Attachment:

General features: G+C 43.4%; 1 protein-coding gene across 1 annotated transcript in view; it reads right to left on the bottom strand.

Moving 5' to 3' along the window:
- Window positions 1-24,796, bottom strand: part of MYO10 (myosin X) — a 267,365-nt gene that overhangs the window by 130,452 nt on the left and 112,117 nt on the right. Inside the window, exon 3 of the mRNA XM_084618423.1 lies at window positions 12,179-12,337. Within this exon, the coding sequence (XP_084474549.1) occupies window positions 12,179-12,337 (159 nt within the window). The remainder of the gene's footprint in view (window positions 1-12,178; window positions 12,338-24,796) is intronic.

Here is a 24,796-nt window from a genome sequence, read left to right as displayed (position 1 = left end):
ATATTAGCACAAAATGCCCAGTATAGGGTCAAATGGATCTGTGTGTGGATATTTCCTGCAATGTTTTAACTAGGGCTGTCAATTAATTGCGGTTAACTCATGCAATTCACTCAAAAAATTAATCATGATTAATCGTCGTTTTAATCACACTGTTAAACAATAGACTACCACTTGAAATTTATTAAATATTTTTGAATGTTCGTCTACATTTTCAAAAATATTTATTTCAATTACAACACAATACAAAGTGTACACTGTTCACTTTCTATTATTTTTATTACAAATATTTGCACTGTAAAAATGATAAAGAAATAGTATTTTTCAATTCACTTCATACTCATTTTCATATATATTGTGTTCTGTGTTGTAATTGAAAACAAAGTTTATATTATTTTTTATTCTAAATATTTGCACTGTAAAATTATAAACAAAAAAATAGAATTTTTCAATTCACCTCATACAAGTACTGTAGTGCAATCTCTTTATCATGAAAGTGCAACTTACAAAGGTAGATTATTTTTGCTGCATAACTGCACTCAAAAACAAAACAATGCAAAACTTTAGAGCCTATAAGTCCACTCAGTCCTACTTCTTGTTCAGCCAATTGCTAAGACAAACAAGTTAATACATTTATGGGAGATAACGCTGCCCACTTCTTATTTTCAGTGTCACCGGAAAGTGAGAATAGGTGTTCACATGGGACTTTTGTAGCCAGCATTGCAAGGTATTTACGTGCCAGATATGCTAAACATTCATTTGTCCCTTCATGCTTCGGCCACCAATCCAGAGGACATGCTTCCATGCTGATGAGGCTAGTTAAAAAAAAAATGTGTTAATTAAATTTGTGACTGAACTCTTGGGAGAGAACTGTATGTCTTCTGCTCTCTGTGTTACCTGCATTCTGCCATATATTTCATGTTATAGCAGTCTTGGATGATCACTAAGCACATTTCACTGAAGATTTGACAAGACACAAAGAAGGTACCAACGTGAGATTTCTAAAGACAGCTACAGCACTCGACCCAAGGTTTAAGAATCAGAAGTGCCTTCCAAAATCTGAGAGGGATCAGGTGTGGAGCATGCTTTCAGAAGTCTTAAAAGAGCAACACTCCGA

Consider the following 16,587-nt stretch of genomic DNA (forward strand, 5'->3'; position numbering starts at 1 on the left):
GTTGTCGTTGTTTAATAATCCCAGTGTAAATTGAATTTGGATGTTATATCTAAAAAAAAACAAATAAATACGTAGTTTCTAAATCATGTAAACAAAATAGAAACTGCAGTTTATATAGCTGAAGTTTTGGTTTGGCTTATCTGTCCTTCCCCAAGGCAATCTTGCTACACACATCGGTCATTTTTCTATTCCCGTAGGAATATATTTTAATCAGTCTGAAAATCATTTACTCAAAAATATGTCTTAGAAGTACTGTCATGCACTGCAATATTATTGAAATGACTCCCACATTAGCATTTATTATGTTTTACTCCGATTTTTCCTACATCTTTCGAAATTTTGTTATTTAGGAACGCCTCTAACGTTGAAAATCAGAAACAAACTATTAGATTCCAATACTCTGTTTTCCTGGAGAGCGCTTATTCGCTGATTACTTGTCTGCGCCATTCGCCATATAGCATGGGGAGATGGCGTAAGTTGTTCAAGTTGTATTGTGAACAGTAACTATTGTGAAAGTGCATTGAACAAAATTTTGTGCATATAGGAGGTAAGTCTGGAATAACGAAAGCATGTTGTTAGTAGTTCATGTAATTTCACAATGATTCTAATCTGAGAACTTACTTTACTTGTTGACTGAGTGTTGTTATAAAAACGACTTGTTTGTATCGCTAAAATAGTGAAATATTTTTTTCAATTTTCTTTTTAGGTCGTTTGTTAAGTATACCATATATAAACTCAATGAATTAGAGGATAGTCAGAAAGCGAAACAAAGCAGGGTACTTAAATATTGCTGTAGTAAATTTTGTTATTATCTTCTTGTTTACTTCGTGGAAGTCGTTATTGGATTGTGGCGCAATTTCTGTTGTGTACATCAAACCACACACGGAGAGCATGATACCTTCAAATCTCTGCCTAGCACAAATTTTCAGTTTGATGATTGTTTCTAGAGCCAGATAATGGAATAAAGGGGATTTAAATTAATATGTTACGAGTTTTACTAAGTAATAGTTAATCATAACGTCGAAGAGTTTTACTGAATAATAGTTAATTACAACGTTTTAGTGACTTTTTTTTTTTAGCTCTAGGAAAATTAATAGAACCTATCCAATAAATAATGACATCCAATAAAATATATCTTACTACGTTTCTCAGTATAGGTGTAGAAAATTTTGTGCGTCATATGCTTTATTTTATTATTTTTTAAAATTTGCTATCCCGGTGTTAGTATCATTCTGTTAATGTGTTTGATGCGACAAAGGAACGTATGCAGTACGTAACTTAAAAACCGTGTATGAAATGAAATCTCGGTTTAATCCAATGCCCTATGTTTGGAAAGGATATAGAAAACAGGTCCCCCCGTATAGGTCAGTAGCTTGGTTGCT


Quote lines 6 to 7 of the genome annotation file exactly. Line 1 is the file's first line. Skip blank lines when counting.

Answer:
Consider the following 16,587-nt stretch of genomic DNA (forward strand, 5'->3'; position numbering starts at 1 on the left):
GTTGTCGTTGTTTAATAATCCCAGTGTAAATTGAATTTGGATGTTATATCTAAAAAAAAACAAATAAATACGTAGTTTCTAAATCATGTAAACAAAATAGAAACTGCAGTTTATATAGCTGAAGTTTTGGTTTGGCTTATCTGTCCTTCCCCAAGGCAATCTTGCTACACACATCGGTCATTTTTCTATTCCCGTAGGAATATATTTTAATCAGTCTGAAAATCATTTACTCAAAAATATGTCTTAGAAGTACTGTCATGCACTGCAATATTATTGAAATGACTCCCACATTAGCATTTATTATGTTTTACTCCGATTTTTCCTACATCTTTCGAAATTTTGTTATTTAGGAACGCCTCTAACGTTGAAAATCAGAAACAAACTATTAGATTCCAATACTCTGTTTTCCTGGAGAGCGCTTATTCGCTGATTACTTGTCTGCGCCATTCGCCATATAGCATGGGGAGATGGCGTAAGTTGTTCAAGTTGTATTGTGAACAGTAACTATTGTGAAAGTGCATTGAACAAAATTTTGTGCATATAGGAGGTAAGTCTGGAATAACGAAAGCATGTTGTTAGTAGTTCATGTAATTTCACAATGATTCTAATCTGAGAACTTACTTTACTTGTTGACTGAGTGTTGTTATAAAAACGACTTGTTTGTATCGCTAAAATAGTGAAATATTTTTTTCAATTTTCTTTTTAGGTCGTTTGTTAAGTATACCATATATAAACTCAATGAATTAGAGGATAGTCAGAAAGCGAAACAAAGCAGGGTACTTAAATATTGCTGTAGTAAATTTTGTTATTATCTTCTTGTTTACTTCGTGGAAGTCGTTATTGGATTGTGGCGCAATTTCTGTTGTGTACATCAAACCACACACGGAGAGCATGATACCTTCAAATCTCTGCCTAGCACAAATTTTCAGTTTGATGATTGTTTCTAGAGCCAGATAATGGAATAAAGGGGATTTAAATTAATATGTTACGAGTTTTACTAAGTAATAGTTAATCATAACGTCGAAGAGTTTTACTGAATAATAGTTAATTACAACGTTTTAGTGACTTTTTTTTTTTAGCTCTAGGAAAATTAATAGAACCTATCCAATAAATAATGACATCCAATAAAATATATCTTACTACGTTTCTCAGTATAGGTGTAGAAAATTTTGTGCGTCATATGCTTTATTTTATTATTTTTTAAAATTTGCTATCCCGGTGTTAGTATCATTCTGTTAATGTGTTTGATGCGACAAAGGAACGTATGCAGTACGTAACTTAAAAACCGTGTATGAAATGAAATCTCGGTTTAATCCAATGCCCTATGTTTGGAAAGGATATAGAAAACAGGTCCCCCCGTATAGGTCAGTAGCTTGGTTGCT